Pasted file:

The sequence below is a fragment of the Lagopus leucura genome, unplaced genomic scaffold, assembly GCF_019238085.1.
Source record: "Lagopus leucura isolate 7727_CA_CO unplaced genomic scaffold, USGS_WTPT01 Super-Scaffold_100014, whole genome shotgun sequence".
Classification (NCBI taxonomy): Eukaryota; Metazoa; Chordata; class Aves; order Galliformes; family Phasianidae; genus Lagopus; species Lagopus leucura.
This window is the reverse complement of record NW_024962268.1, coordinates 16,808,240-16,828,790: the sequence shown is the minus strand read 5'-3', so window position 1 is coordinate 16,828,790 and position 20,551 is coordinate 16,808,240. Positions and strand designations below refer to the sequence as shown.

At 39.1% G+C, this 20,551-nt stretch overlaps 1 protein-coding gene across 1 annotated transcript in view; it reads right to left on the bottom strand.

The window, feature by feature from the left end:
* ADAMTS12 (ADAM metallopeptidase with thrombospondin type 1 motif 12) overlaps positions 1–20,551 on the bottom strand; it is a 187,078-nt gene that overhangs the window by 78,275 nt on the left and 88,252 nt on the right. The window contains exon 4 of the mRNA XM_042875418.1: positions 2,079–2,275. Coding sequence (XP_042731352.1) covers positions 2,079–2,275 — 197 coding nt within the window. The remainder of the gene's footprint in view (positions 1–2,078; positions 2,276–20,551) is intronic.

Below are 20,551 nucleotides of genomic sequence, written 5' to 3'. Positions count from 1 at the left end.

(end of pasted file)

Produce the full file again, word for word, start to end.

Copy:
The sequence below is a fragment of the Lagopus leucura genome, unplaced genomic scaffold, assembly GCF_019238085.1.
Source record: "Lagopus leucura isolate 7727_CA_CO unplaced genomic scaffold, USGS_WTPT01 Super-Scaffold_100014, whole genome shotgun sequence".
Classification (NCBI taxonomy): Eukaryota; Metazoa; Chordata; class Aves; order Galliformes; family Phasianidae; genus Lagopus; species Lagopus leucura.
This window is the reverse complement of record NW_024962268.1, coordinates 16,808,240-16,828,790: the sequence shown is the minus strand read 5'-3', so window position 1 is coordinate 16,828,790 and position 20,551 is coordinate 16,808,240. Positions and strand designations below refer to the sequence as shown.

At 39.1% G+C, this 20,551-nt stretch overlaps 1 protein-coding gene across 1 annotated transcript in view; it reads right to left on the bottom strand.

The window, feature by feature from the left end:
* ADAMTS12 (ADAM metallopeptidase with thrombospondin type 1 motif 12) overlaps positions 1–20,551 on the bottom strand; it is a 187,078-nt gene that overhangs the window by 78,275 nt on the left and 88,252 nt on the right. The window contains exon 4 of the mRNA XM_042875418.1: positions 2,079–2,275. Coding sequence (XP_042731352.1) covers positions 2,079–2,275 — 197 coding nt within the window. The remainder of the gene's footprint in view (positions 1–2,078; positions 2,276–20,551) is intronic.

Below are 20,551 nucleotides of genomic sequence, written 5' to 3'. Positions count from 1 at the left end.